I am spending the holiday weekend in Orlando, Florida, hanging out at my brother and sister-in-law's cozy little apartment. My parents drove down from Wisconsin and I flew down from Minnesota, and the warm Florida sunshine is a welcome departure from the wildly snowy, grey weather up north. The weather in Florida has been marvelous, perfect for sitting outside playing cribbage and telling stories, going on walks, and simply enjoying the sunshine. I forgot that there are many parts of the world where things remain colorful, sunny, and green all year round, and this has reminded me that I need to get away to warm places more often during the cold Minnesota winters. I don't even want to think about the snow back home, and I'm sure my parents don't either. I mean really, when this snowy mess (otherwise known as my parents' house) is what the northern Midwest has to offer right now, why wouldn't we want to see all this beautiful color that Florida has to offer?
Why deal with this in Wisconsin and MInnesota when you could have warm, sunny weather and flowers in Florida?
little purple loveliesmy brother and mepalms at Christmastime! Hibiscus are one of my favorite flowers.I'm always amazed at the way that trees become habitats for so many other plants and animals, especially in warm climates. This tree had lichen and two other varieties of plants growing on the bark. Amazing.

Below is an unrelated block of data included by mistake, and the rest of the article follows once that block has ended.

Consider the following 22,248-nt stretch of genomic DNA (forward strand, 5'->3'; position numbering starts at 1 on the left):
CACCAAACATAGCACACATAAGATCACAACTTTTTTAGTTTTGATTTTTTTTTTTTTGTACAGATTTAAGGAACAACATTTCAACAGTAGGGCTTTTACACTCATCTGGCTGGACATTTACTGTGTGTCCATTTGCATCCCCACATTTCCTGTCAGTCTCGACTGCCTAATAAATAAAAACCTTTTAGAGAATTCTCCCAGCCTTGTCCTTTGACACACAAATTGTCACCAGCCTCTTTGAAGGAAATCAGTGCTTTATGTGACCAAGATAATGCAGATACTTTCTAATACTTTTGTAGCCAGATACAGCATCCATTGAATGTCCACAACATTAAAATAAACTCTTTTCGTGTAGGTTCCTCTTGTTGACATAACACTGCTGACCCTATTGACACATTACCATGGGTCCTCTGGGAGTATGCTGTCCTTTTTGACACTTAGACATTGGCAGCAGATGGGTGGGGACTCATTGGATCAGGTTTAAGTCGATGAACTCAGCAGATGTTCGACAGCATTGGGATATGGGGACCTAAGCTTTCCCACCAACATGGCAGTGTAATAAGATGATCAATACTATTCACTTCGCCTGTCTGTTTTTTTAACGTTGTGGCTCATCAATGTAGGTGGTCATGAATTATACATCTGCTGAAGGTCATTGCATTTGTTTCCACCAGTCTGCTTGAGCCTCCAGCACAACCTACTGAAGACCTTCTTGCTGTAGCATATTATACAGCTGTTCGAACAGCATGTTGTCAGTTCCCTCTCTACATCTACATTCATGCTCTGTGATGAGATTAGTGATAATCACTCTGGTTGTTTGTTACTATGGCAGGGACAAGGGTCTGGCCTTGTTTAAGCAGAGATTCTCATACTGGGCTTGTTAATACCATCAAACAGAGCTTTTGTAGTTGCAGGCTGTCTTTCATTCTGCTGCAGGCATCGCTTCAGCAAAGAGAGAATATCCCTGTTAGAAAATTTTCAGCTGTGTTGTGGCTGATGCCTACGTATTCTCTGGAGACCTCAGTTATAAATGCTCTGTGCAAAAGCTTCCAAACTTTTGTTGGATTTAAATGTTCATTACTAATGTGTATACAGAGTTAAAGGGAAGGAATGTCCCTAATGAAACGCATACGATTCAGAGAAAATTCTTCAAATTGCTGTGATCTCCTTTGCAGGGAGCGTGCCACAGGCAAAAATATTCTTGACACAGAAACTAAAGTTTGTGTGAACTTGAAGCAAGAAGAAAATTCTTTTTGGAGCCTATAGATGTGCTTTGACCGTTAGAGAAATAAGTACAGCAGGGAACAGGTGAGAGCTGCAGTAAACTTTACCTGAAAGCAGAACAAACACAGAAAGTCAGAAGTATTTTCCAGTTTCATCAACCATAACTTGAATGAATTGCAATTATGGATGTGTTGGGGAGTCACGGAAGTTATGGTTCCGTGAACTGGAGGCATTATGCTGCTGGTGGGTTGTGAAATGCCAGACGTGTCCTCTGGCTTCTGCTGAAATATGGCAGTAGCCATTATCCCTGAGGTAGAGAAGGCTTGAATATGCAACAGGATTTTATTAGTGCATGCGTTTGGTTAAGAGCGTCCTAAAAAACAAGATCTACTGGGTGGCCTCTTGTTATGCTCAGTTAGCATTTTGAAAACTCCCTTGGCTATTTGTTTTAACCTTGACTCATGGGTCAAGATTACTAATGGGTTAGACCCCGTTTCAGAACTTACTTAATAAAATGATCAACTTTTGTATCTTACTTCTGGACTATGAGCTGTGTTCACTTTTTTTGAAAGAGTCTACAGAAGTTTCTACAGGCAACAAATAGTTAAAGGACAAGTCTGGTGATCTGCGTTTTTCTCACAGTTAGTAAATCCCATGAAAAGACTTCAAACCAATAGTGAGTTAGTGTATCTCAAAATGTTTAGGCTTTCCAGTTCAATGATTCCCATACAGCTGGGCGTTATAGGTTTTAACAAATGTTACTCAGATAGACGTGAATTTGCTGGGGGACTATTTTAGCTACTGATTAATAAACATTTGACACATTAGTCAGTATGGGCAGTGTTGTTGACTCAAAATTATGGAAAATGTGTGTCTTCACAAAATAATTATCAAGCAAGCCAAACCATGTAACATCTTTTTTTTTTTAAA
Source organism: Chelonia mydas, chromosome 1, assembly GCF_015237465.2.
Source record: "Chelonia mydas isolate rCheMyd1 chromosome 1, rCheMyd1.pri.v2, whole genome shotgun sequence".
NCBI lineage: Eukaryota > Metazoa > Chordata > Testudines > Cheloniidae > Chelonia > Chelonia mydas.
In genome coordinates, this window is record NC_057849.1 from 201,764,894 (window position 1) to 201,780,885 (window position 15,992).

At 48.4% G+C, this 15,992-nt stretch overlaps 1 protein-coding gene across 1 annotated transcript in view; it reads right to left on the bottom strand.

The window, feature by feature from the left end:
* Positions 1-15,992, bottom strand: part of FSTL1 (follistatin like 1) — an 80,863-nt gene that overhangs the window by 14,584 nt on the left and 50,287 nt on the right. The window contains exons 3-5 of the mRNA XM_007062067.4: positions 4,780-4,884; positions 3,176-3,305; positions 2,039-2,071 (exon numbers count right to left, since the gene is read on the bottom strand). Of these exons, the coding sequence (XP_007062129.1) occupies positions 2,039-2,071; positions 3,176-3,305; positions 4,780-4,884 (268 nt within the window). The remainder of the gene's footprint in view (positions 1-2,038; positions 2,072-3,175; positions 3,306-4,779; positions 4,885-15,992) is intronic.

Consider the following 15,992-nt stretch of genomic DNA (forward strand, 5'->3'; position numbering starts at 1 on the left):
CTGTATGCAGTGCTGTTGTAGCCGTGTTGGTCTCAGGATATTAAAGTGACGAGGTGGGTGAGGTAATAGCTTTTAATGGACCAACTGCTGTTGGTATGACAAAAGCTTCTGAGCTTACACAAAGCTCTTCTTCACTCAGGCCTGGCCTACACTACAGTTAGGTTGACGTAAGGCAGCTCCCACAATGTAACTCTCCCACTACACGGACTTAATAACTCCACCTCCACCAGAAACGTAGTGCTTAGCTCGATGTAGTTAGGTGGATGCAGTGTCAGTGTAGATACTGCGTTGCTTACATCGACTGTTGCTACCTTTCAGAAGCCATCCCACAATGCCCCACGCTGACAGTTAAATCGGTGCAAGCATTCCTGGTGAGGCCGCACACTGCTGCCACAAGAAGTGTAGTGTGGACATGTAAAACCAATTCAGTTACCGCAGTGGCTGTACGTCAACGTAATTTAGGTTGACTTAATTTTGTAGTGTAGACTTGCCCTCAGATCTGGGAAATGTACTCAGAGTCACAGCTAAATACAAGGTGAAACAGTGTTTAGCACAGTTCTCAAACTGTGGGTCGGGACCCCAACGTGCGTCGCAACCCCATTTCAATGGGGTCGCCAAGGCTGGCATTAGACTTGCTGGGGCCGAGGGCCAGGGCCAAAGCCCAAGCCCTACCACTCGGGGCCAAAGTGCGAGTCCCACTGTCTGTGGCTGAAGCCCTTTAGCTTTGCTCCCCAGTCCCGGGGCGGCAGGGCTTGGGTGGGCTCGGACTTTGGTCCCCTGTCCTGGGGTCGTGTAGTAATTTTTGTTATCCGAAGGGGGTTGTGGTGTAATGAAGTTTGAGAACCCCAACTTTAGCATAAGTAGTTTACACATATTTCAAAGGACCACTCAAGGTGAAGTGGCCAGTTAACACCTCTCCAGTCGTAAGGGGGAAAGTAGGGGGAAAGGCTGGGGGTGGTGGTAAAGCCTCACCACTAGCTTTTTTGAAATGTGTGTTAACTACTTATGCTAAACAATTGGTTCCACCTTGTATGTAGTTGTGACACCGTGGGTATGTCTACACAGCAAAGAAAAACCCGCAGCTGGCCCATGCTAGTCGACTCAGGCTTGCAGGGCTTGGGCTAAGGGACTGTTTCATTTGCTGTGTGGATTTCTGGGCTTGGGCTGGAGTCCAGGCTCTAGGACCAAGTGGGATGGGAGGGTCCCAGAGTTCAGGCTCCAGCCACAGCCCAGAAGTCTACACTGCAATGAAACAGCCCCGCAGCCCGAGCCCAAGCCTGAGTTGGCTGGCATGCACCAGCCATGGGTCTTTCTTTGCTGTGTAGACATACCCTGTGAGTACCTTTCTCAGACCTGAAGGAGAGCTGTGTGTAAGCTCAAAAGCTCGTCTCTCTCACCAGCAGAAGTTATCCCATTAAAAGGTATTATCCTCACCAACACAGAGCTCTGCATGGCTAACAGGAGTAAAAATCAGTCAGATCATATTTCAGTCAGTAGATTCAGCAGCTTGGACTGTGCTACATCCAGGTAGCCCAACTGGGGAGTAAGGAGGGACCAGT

Of course, since this is a food blog, I have to talk about what we have eaten thus far. We have eaten lots of great food together so far. My mom brought down their Vitamix, so we have been able to make lots of delicious green smoothies. The warmer temperatures left me craving fruit and raw foods, which is an unusual departure from my normal winter desires for warm stews, meatloaf, and starch! So, the smoothies were a welcome addition. In addition to smoothies, I have made lots of other things, like roasted butternut squash, seared Brussels sprouts with apples, chickpea and celery spread, roasted cauliflower and broccoli, and a wonderful clean-out-the-fridge leftover soup. I made awesome red curry with chicken, squid, and fresh vegetables, served with quinoa (I will share that recipe soon!). And my dad made grilled salmon and grilled mahi mahi that brought us to our knees.
Since the holiday always makes me want to bake, I did spend plenty of time whipping up sweet treats to satisfy the cookie craving. I made raw "trail mix" truffles, a nice mixture of a Larabar, dried apple juice-sweetened cranberries, homemade trail mix, and coconut oil. We ate those on Christmas Eve instead of cookies, and they absolutely satisfied everyone's taste buds. Later on, I dug through the pantries and my mom's snack box, and managed to throw together a really delicious breakfast scone/biscuit/cookie thing, made from freshly ground rice flour, oatmeal, apple sauce, finely shredded carrot, among other things. Everyone loved it, and I'm going to refine that recipe and share it in my next recipe collection.
But the real star of the kitchen thus far has undeniably been the maple-candied bacon we ate on Christmas morning, accompanied by green smoothies.